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Five Ways Biden’s $4 Trillion Infrastructure Plan Could Help Kids and Schools

By Linda Jacobson | March 23, 2021

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On the heels of Congress passing the American Rescue Plan less than two weeks ago, the Biden administration is expected to soon introduce another major funding package that includes billions of dollars for schools and early childhood education.

Citing anonymous administration sources, multiple news outlets, including The New York Times and CNBC, reported Monday that roughly half the proposal would focus on domestic priorities that President Joe Biden touted during his campaign for the White House, including universal pre-K and free community college tuition. The Times reported that Biden is hoping the package will draw on longstanding bipartisan support in Washington for an infrastructure bill. But that could depend on how it’s funded. With a total price tag reportedly in the $4 trillion range and an expected call for tax increases on corporations and individuals earning at least $400,000, the plan is unlikely to receive broad support from Republicans. Biden’s advisers are expected to present the proposal to congressional leaders this week, and begin meetings with business and labor groups.

AASA, The School Superintendents Association, remains “optimistic that a proposal like this can garner the bipartisan support it deserves,” Noelle Ellerson Ng, executive director for advocacy and governance, told The 74. “After a year of the COVID pandemic, it’s clearer than ever that public schools are the backbone to our economy, a critical piece of our societal infrastructure.”

Here are five ways “Build Back Better Recovery Plan” could impact kids and schools:

1 Universal pre-K

Biden has previously proposed tripling Title I funding for low-income schools as a way to finance universal pre-K. While most state-funded programs predominantly serve 4-year-olds, Biden has said his plan would include 3-year-olds.

“I suppose it would be in the spirit of Title I in the sense of offering states matching funds for children in lower-income families,” W. Stephen Barnett, senior co-director of the National Institute for Early Education Research at Rutgers University, told The 74.

The difference, he added, is that much of the existing pre-K system exists outside the public school system — in child care, nonprofit programs and even home-based centers.

2 Child care

Advocates often refer to child care as infrastructure for working families, which is essentially the title of legislation Rep. Bobby Scott of Virginia, House education chair, introduced last year that limits the amount lower-income families would need to pay. Democratic Sen. Patty Murray introduced companion legislation in the Senate, but neither bill advanced.

Barnett said he would expect Biden’s package to include provisions from that bill, which aimed to boost the number of children eligible for assistance and increase pay for child care providers.

3 Child tax credit

The American Rescue Plan increased the child tax credit from $2,000 to $3,000 — $3,600 for children under 6 — and extended it to cover 17-year-olds. Experts say the increase is a major step toward addressing child poverty.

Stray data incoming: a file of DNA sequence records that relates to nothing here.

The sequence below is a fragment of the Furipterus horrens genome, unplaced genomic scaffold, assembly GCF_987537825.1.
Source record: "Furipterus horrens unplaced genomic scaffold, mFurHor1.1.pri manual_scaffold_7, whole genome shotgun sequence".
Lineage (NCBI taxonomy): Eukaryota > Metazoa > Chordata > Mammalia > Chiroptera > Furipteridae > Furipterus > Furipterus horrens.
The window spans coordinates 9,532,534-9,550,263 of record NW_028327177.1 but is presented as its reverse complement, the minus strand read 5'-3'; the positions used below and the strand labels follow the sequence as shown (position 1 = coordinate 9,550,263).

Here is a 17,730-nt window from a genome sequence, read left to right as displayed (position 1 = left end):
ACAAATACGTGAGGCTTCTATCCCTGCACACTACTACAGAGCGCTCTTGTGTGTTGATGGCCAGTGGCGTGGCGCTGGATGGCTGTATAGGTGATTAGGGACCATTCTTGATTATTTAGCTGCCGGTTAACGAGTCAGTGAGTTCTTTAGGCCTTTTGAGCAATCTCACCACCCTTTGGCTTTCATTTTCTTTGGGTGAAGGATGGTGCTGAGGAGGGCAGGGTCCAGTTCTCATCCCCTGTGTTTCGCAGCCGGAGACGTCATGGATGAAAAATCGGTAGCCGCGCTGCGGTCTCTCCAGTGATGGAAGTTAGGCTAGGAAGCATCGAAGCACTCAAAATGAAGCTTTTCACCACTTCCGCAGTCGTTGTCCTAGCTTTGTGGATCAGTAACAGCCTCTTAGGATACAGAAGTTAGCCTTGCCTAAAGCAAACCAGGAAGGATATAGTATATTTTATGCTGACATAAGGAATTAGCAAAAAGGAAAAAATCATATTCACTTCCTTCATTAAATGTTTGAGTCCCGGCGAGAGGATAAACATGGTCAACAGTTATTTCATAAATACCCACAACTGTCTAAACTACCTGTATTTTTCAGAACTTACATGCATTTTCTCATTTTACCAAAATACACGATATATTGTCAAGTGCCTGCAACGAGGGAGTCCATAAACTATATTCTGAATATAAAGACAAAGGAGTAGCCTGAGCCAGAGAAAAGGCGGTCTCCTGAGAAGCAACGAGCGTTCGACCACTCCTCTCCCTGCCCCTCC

The infrastructure bill is expected to further extend the tax credit for several years. Sen. Michael Bennet, Democrat from Colorado, sponsored legislation that led to the expansion of the tax credit in the relief bill.

“Investing in our kids is critical to creating an economy that works for everyone, not just the people at the very top,” he said in an email, “and that’s why we’re doing everything we can to make these changes permanent. I’m thrilled to see growing momentum behind this very worthy goal.”

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Expanded Child Tax Credit Enshrined in Relief Bill Could Substantially Cut Poverty — and Lift Academic Performance

4 K-12 schools

The plan is expected to include $100 billion for school repairs and construction, addressing issues such as roofing, plumbing and ventilation — an issue that has stood in the way of some schools reopening during the pandemic.

Scott sponsored the Rebuild America’s Schools Act, which aims to modernize the nation’s school buildings.

“The inequities we talk about in education include facility inequities, and the data on school buildings consistently highlights how old and outdated they are,” Ellerson Ng said.

A report from the left-leaning Center for American Progress recommended that any bill also include funding for an audit of districts that lack estimates of repair costs.

Related

Biden Signs Sweeping Pandemic Relief Package, with $126 Billion for Reopening Schools, Learning Loss

5 Community college

Biden also ran on the promise of providing free community college. Since he took office, First lady Jill Biden, a long-time community college instructor, has paved the way for the proposal with talks to higher education groups.

Many existing state-level programs pay for the first two years of college through “last dollar” scholarships, making up for the amount not covered through need-based student aid programs.

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